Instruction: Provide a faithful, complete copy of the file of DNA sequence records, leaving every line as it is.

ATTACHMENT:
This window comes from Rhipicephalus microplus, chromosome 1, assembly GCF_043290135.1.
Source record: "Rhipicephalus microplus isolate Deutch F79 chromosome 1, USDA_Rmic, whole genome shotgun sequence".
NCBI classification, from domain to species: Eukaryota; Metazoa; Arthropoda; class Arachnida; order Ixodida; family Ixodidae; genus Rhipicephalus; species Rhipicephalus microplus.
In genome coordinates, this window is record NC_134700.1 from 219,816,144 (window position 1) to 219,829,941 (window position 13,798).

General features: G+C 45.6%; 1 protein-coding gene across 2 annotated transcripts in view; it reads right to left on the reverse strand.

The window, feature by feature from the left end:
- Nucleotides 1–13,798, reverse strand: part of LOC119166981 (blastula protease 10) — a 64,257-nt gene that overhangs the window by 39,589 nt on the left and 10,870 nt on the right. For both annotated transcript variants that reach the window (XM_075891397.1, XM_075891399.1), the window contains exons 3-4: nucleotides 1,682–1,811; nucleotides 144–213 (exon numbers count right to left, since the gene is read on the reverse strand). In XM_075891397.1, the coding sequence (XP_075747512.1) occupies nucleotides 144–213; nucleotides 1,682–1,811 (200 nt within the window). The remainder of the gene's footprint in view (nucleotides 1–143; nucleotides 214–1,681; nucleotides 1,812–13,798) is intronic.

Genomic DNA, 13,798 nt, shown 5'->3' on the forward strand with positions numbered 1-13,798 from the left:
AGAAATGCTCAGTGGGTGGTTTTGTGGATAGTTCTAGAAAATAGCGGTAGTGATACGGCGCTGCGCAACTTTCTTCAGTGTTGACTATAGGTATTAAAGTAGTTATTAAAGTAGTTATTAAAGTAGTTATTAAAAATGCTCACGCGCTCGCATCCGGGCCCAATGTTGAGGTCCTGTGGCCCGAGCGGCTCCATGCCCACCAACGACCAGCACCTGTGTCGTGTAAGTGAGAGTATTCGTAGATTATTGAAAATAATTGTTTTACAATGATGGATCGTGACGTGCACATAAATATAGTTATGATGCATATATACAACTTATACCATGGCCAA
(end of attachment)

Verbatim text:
This window comes from Rhipicephalus microplus, chromosome 1, assembly GCF_043290135.1.
Source record: "Rhipicephalus microplus isolate Deutch F79 chromosome 1, USDA_Rmic, whole genome shotgun sequence".
NCBI classification, from domain to species: Eukaryota; Metazoa; Arthropoda; class Arachnida; order Ixodida; family Ixodidae; genus Rhipicephalus; species Rhipicephalus microplus.
In genome coordinates, this window is record NC_134700.1 from 219,816,144 (window position 1) to 219,829,941 (window position 13,798).

General features: G+C 45.6%; 1 protein-coding gene across 2 annotated transcripts in view; it reads right to left on the reverse strand.

The window, feature by feature from the left end:
- Nucleotides 1–13,798, reverse strand: part of LOC119166981 (blastula protease 10) — a 64,257-nt gene that overhangs the window by 39,589 nt on the left and 10,870 nt on the right. For both annotated transcript variants that reach the window (XM_075891397.1, XM_075891399.1), the window contains exons 3-4: nucleotides 1,682–1,811; nucleotides 144–213 (exon numbers count right to left, since the gene is read on the reverse strand). In XM_075891397.1, the coding sequence (XP_075747512.1) occupies nucleotides 144–213; nucleotides 1,682–1,811 (200 nt within the window). The remainder of the gene's footprint in view (nucleotides 1–143; nucleotides 214–1,681; nucleotides 1,812–13,798) is intronic.

Genomic DNA, 13,798 nt, shown 5'->3' on the forward strand with positions numbered 1-13,798 from the left:
AGAAATGCTCAGTGGGTGGTTTTGTGGATAGTTCTAGAAAATAGCGGTAGTGATACGGCGCTGCGCAACTTTCTTCAGTGTTGACTATAGGTATTAAAGTAGTTATTAAAGTAGTTATTAAAGTAGTTATTAAAAATGCTCACGCGCTCGCATCCGGGCCCAATGTTGAGGTCCTGTGGCCCGAGCGGCTCCATGCCCACCAACGACCAGCACCTGTGTCGTGTAAGTGAGAGTATTCGTAGATTATTGAAAATAATTGTTTTACAATGATGGATCGTGACGTGCACATAAATATAGTTATGATGCATATATACAACTTATACCATGGCCAA